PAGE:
The Mathematical Logic of John McPhee
In the nineteen-sixties, a young John McPhee had made a name at The New Yorker as a profile man. As McPhee explained in a recent essay, writing a profile is an exercise in the peripheral. You interview everyone who can “shed light on the life and career of [your subject]” until “you meet yourself coming the other way.” Then you’re ready to write.
McPhee was really good at this process.
He was also really quite bored.
“I was a little desperate to escalate,” he recalls.
In search of escalation, McPhee complicated the formula. If the standard profile focuses on one subject, why not, he thought, try to profile two subjects who shared some peripheral connections? That is, go from A to A + B.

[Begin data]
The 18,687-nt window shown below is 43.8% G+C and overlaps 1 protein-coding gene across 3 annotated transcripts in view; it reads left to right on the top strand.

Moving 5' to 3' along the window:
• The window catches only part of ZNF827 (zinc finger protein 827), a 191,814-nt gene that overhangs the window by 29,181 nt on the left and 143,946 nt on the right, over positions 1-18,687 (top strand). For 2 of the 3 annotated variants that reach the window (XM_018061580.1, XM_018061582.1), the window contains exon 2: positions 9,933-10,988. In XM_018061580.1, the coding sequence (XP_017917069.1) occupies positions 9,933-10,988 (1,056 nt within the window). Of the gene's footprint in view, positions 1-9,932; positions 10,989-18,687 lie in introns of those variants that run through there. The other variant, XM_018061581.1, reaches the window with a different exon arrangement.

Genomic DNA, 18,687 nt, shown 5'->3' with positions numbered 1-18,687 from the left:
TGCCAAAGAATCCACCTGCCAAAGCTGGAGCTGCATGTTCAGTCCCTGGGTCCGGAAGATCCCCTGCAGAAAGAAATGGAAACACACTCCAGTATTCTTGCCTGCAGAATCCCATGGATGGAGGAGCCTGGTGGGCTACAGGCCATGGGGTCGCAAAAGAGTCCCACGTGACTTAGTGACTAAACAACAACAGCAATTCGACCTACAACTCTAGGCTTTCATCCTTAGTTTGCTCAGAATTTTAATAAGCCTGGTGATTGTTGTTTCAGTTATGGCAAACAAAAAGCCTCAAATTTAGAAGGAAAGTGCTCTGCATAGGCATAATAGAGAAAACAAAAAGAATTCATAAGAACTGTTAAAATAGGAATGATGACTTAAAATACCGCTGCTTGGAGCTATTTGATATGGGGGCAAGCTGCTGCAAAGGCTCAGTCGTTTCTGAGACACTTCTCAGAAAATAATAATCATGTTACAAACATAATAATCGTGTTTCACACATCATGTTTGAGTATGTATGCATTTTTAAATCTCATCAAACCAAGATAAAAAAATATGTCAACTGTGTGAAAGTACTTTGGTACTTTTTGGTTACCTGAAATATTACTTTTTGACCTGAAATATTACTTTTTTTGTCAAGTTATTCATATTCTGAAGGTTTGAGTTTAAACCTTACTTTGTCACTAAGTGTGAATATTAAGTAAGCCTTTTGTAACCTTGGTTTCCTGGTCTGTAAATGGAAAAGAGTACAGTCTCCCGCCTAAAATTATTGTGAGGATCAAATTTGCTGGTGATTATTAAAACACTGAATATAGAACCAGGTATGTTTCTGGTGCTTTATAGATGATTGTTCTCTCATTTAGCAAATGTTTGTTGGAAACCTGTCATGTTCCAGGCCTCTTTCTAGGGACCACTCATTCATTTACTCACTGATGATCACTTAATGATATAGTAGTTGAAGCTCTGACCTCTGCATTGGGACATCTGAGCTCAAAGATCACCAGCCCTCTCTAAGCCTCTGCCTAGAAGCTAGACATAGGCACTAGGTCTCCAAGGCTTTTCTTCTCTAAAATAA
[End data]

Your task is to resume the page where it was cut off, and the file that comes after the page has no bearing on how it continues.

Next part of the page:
This challenge lead to “Levels of the Game,” a dual profile, published in The New Yorker, of two American tennis stars who met in the semifinals of the first US Open.
“The double profile worked out,” McPhee recalls, “and my aspirations went into vaulting mode.”
So he complicated things again, pinning onto the bulletin board above his desk a card with a new, more daring formula: ABC/D.
His idea was to profile four people. The first three, A, B, and C, would all be connected through the fourth, D.
For his D, McPhee choose famed environemntalist David Bower, and then went searching for enemies of the environment to fill the roles of A, B, and C.
These efforts led to Encounters with the Archdruid, which was promptly nominated for a National Book Award.
The Deliberate Practice Hypothesis
I’m telling this story because it provides a sample answer to a question many of you have asked.
Recently, I’ve been exploring what we can call the deliberate practice hypothesis. This hypothesis says if you apply deliberate practice (a technique well known to athletes, musicians, and chess players) to the world of knowledge work, you will experience a significant jump in ability.